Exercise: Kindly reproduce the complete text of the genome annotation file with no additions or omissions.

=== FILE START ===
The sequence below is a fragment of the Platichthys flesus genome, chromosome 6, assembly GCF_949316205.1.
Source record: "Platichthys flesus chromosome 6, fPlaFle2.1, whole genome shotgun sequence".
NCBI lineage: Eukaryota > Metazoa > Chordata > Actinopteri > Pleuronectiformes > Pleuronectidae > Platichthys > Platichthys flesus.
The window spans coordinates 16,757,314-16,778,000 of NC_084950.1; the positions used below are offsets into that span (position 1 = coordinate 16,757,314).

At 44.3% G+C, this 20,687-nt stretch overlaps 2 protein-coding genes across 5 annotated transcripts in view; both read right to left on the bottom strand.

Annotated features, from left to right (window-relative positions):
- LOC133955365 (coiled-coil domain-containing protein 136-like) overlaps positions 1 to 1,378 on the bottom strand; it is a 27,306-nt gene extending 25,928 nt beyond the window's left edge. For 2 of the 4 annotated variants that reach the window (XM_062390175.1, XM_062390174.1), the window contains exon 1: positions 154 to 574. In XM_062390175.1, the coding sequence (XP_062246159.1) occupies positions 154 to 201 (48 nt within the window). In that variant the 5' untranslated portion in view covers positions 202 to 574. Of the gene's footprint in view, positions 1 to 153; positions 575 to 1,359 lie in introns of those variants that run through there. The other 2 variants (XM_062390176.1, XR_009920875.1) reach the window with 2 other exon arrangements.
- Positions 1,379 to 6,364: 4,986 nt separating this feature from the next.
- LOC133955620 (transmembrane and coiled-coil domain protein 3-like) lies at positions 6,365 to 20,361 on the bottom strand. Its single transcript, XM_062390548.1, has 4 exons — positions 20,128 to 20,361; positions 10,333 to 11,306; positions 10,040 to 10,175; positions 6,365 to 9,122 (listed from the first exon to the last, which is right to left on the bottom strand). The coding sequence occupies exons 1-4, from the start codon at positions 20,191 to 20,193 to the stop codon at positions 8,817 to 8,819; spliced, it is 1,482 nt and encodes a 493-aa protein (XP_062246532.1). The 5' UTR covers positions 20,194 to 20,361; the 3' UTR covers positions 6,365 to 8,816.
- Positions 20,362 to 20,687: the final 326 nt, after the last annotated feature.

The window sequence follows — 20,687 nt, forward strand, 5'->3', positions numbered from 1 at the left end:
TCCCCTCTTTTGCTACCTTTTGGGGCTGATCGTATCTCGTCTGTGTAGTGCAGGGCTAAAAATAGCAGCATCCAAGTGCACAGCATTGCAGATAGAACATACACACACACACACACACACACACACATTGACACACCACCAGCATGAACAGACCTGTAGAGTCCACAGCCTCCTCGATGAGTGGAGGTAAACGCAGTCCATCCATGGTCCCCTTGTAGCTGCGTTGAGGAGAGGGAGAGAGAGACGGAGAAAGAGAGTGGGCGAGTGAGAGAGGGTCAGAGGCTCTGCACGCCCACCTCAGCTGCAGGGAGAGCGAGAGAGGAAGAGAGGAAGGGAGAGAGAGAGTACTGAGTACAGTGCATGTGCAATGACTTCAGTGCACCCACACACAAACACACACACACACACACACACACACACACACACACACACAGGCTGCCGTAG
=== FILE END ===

The sequence below is a fragment of the Platichthys flesus genome, chromosome 6, assembly GCF_949316205.1.
Source record: "Platichthys flesus chromosome 6, fPlaFle2.1, whole genome shotgun sequence".
NCBI lineage: Eukaryota > Metazoa > Chordata > Actinopteri > Pleuronectiformes > Pleuronectidae > Platichthys > Platichthys flesus.
The window spans coordinates 16,757,314-16,778,000 of NC_084950.1; the positions used below are offsets into that span (position 1 = coordinate 16,757,314).

At 44.3% G+C, this 20,687-nt stretch overlaps 2 protein-coding genes across 5 annotated transcripts in view; both read right to left on the bottom strand.

Annotated features, from left to right (window-relative positions):
- LOC133955365 (coiled-coil domain-containing protein 136-like) overlaps positions 1 to 1,378 on the bottom strand; it is a 27,306-nt gene extending 25,928 nt beyond the window's left edge. For 2 of the 4 annotated variants that reach the window (XM_062390175.1, XM_062390174.1), the window contains exon 1: positions 154 to 574. In XM_062390175.1, the coding sequence (XP_062246159.1) occupies positions 154 to 201 (48 nt within the window). In that variant the 5' untranslated portion in view covers positions 202 to 574. Of the gene's footprint in view, positions 1 to 153; positions 575 to 1,359 lie in introns of those variants that run through there. The other 2 variants (XM_062390176.1, XR_009920875.1) reach the window with 2 other exon arrangements.
- Positions 1,379 to 6,364: 4,986 nt separating this feature from the next.
- LOC133955620 (transmembrane and coiled-coil domain protein 3-like) lies at positions 6,365 to 20,361 on the bottom strand. Its single transcript, XM_062390548.1, has 4 exons — positions 20,128 to 20,361; positions 10,333 to 11,306; positions 10,040 to 10,175; positions 6,365 to 9,122 (listed from the first exon to the last, which is right to left on the bottom strand). The coding sequence occupies exons 1-4, from the start codon at positions 20,191 to 20,193 to the stop codon at positions 8,817 to 8,819; spliced, it is 1,482 nt and encodes a 493-aa protein (XP_062246532.1). The 5' UTR covers positions 20,194 to 20,361; the 3' UTR covers positions 6,365 to 8,816.
- Positions 20,362 to 20,687: the final 326 nt, after the last annotated feature.

The window sequence follows — 20,687 nt, forward strand, 5'->3', positions numbered from 1 at the left end:
TCCCCTCTTTTGCTACCTTTTGGGGCTGATCGTATCTCGTCTGTGTAGTGCAGGGCTAAAAATAGCAGCATCCAAGTGCACAGCATTGCAGATAGAACATACACACACACACACACACACACACACATTGACACACCACCAGCATGAACAGACCTGTAGAGTCCACAGCCTCCTCGATGAGTGGAGGTAAACGCAGTCCATCCATGGTCCCCTTGTAGCTGCGTTGAGGAGAGGGAGAGAGAGACGGAGAAAGAGAGTGGGCGAGTGAGAGAGGGTCAGAGGCTCTGCACGCCCACCTCAGCTGCAGGGAGAGCGAGAGAGGAAGAGAGGAAGGGAGAGAGAGAGTACTGAGTACAGTGCATGTGCAATGACTTCAGTGCACCCACACACAAACACACACACACACACACACACACACACACACACACACACAGGCTGCCGTAG